BP plc is whittling its global upstream workforce of about 18,000 by nearly 3%, mostly through “natural attrition,” as the supermajor simplifies the organization.
No specific numbers or specific regions were provided for the job cuts, estimated at more than 500.
BP management “informed staff of planned organizational changes in its upstream business regions worldwide, aimed at further improving the efficiency and competitiveness of its organization,” spokeswoman Rita Brown told NGI.
“This is part of the ongoing process across BP to modernize its business to adopt more efficient ways of working and also to further simplify its organization and increase efficiency following $50 billion worth of divestments over recent years.”
The London-based oil and gas giant is focused on spending capital efficiently, she said, “to maintain its competitiveness in a rapidly changing world, without compromising safety, which remains BP’s No. 1 priority.”
The commitment to a five-year growth strategy remains, Brown added.
At the annual general meeting held earlier this week in London, Group CEO Bob Dudley noted that 2017 was one of BP’s “busiest ever,” with seven major projects started on time and under budget. “That contributed to an increase in our upstream production last quarter of 14% year-on-year.”
BP reported its strongest underlying profit in three years during 1Q2018, with earnings up 71% year/year and 23% sequentially.
The company is “adding value not just volume,” Dudley said. “Margins on our major projects out to 2021 average more than one-third higher compared with 2015’s base production.”
BP’s upstream, downstream and alternative energy businesses are “firing on all cylinders. We’re back to growth and pursuing new opportunities” following the 2014-2016 oil market downturn and the massive revamp following the 2010 Macondo well blowout in the Gulf of Mexico.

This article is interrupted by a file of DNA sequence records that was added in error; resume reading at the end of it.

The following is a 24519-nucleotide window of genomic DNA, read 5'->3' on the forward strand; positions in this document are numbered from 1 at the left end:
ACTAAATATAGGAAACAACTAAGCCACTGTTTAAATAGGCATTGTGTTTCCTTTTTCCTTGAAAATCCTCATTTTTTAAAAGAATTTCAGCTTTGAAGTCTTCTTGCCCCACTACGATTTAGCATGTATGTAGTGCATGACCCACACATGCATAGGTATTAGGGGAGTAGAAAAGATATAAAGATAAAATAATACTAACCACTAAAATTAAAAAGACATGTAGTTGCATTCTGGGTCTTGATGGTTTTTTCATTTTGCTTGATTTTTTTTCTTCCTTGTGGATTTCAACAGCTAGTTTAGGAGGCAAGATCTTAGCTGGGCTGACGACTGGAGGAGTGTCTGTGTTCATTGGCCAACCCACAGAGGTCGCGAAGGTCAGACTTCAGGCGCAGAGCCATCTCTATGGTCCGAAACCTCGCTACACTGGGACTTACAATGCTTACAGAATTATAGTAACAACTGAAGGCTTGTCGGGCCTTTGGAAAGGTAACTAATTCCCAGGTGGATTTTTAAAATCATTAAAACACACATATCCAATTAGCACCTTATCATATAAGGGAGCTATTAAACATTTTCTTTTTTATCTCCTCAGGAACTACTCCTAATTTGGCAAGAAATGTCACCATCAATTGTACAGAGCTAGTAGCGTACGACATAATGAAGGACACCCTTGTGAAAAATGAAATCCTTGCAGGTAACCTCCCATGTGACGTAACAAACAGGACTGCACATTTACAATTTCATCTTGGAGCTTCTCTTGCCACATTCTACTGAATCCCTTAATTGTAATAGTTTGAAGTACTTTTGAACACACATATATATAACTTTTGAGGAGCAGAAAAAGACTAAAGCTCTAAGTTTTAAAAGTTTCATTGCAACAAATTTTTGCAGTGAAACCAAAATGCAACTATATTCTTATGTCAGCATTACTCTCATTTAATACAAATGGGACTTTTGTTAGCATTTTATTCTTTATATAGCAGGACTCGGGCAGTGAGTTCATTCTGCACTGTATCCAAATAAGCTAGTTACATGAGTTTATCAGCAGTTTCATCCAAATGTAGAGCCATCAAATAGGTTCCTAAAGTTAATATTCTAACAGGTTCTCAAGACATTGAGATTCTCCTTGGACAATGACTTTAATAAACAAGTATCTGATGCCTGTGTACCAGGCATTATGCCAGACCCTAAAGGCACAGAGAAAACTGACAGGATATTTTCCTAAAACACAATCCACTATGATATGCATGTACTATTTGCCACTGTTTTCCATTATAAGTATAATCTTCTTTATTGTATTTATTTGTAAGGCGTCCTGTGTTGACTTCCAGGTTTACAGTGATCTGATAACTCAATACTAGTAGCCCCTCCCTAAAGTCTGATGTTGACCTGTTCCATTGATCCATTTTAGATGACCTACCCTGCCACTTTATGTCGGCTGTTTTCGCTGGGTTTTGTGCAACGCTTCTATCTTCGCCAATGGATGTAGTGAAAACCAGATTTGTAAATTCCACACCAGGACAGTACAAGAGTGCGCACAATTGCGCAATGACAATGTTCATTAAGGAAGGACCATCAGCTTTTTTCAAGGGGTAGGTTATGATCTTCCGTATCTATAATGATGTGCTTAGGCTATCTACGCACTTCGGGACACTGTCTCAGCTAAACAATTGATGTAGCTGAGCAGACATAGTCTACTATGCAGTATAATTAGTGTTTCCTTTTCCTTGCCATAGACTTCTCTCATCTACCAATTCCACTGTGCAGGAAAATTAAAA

“We are already five quarters into the five-year plan we rolled out last year, and we have been moving with real pace,” Dudley said. “Next month we’ll be announcing first gas flowing to Turkey from our massive Shah Deniz project in the Caspian, flowing through new pipelines that we’re building to take gas onto Europe.”
Shah Deniz would be the second start-up this year, following the Atoll project in Egypt during March, “and we’ve got four more on the way by the end of the year.”
Dudley also touted the progress by the upstream team, which is led by Bernard Looney.
He noted that usually, when production begins from a reservoir, “you expect the amount of oil or gas you can pump to go down over time. It’s one of the reasons why we need to keep on exploring and finding new resources.
“It makes sense that reservoirs run down...and it typically means production falls by around 3-5% each year.”
However, during 2017, “Bernard’s team turned that natural law of the industry on its head. Our base production didn’t go down at all in 2017 and was actually up by 0.7% at the end of year.”